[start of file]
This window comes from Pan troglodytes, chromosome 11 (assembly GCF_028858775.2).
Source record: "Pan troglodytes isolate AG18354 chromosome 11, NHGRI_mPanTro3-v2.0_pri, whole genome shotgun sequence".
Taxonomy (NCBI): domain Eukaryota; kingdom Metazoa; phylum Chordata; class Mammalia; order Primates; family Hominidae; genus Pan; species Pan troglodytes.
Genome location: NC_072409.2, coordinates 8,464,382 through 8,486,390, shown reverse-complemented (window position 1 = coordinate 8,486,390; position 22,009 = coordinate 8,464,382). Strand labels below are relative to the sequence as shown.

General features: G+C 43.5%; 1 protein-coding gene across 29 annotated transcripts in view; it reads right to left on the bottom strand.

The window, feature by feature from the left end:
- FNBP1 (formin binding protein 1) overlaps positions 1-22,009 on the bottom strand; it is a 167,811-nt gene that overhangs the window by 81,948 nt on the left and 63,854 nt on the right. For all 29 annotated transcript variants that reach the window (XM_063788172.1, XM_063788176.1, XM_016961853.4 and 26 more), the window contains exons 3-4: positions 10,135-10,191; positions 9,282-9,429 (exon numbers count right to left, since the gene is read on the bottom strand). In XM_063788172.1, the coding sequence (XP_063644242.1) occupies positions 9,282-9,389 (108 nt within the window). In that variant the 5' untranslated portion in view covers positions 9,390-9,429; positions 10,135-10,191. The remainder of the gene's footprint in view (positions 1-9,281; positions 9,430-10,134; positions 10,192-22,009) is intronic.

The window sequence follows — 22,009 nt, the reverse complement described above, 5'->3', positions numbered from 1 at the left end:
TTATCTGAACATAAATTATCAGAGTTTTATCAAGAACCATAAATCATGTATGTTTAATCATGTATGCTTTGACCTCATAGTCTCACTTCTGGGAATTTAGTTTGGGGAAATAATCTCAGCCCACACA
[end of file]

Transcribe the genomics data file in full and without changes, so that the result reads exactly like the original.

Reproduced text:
This window comes from Pan troglodytes, chromosome 11 (assembly GCF_028858775.2).
Source record: "Pan troglodytes isolate AG18354 chromosome 11, NHGRI_mPanTro3-v2.0_pri, whole genome shotgun sequence".
Taxonomy (NCBI): domain Eukaryota; kingdom Metazoa; phylum Chordata; class Mammalia; order Primates; family Hominidae; genus Pan; species Pan troglodytes.
Genome location: NC_072409.2, coordinates 8,464,382 through 8,486,390, shown reverse-complemented (window position 1 = coordinate 8,486,390; position 22,009 = coordinate 8,464,382). Strand labels below are relative to the sequence as shown.

General features: G+C 43.5%; 1 protein-coding gene across 29 annotated transcripts in view; it reads right to left on the bottom strand.

The window, feature by feature from the left end:
- FNBP1 (formin binding protein 1) overlaps positions 1-22,009 on the bottom strand; it is a 167,811-nt gene that overhangs the window by 81,948 nt on the left and 63,854 nt on the right. For all 29 annotated transcript variants that reach the window (XM_063788172.1, XM_063788176.1, XM_016961853.4 and 26 more), the window contains exons 3-4: positions 10,135-10,191; positions 9,282-9,429 (exon numbers count right to left, since the gene is read on the bottom strand). In XM_063788172.1, the coding sequence (XP_063644242.1) occupies positions 9,282-9,389 (108 nt within the window). In that variant the 5' untranslated portion in view covers positions 9,390-9,429; positions 10,135-10,191. The remainder of the gene's footprint in view (positions 1-9,281; positions 9,430-10,134; positions 10,192-22,009) is intronic.

The window sequence follows — 22,009 nt, the reverse complement described above, 5'->3', positions numbered from 1 at the left end:
TTATCTGAACATAAATTATCAGAGTTTTATCAAGAACCATAAATCATGTATGTTTAATCATGTATGCTTTGACCTCATAGTCTCACTTCTGGGAATTTAGTTTGGGGAAATAATCTCAGCCCACACA